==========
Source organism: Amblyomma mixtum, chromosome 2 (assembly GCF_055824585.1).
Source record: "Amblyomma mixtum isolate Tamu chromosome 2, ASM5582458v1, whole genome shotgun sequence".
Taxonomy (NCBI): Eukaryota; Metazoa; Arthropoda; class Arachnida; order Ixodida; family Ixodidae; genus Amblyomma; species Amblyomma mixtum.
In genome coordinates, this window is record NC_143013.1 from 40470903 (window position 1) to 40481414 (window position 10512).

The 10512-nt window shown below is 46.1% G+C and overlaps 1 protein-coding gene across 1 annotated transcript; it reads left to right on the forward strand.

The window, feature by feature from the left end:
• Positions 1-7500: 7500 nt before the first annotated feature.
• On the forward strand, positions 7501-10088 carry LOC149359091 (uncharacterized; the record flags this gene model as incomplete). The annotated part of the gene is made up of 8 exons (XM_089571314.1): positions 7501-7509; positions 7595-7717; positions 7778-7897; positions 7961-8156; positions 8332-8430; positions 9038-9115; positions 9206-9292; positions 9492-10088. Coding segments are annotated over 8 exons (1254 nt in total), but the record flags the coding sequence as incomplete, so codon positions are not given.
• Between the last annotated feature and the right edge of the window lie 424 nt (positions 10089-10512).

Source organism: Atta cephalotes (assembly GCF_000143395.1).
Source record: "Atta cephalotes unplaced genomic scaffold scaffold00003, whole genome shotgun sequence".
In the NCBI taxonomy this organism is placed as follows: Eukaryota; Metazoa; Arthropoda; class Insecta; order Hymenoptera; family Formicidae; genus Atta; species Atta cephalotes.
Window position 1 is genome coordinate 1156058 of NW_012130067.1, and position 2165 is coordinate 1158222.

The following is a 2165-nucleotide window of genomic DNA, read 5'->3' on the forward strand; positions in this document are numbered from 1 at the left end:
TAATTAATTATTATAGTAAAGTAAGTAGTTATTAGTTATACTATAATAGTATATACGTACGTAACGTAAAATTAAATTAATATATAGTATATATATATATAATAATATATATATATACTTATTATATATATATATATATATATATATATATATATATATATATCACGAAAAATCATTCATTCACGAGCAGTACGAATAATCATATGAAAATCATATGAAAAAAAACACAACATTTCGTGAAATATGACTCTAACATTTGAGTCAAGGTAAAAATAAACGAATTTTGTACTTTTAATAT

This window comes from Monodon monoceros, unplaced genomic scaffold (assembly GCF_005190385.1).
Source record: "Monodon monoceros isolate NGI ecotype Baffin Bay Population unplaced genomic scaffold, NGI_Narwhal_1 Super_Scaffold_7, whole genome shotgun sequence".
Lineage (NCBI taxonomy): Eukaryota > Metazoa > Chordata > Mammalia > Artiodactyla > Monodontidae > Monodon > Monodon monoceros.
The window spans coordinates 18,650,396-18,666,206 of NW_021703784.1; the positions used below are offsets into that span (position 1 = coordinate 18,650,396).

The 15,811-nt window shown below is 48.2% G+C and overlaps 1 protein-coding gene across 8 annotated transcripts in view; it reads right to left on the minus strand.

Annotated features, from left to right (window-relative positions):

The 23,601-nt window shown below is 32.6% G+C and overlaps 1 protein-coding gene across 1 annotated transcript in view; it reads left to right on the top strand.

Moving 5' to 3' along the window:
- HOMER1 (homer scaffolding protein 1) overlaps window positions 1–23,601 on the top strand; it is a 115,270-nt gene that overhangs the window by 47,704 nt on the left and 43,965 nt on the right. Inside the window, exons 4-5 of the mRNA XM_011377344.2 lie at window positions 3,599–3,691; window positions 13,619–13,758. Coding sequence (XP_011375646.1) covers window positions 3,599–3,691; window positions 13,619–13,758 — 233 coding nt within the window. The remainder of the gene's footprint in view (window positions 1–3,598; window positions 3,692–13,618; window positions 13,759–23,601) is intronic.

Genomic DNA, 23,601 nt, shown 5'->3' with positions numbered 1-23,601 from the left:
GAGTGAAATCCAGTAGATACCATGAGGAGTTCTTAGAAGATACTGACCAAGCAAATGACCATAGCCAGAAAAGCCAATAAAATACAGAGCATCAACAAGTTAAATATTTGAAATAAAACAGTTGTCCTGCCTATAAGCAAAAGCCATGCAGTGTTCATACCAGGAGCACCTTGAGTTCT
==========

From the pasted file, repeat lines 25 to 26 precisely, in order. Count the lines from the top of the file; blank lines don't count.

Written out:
Genomic DNA, 23,601 nt, shown 5'->3' with positions numbered 1-23,601 from the left:
GAGTGAAATCCAGTAGATACCATGAGGAGTTCTTAGAAGATACTGACCAAGCAAATGACCATAGCCAGAAAAGCCAATAAAATACAGAGCATCAACAAGTTAAATATTTGAAATAAAACAGTTGTCCTGCCTATAAGCAAAAGCCATGCAGTGTTCATACCAGGAGCACCTTGAGTTCT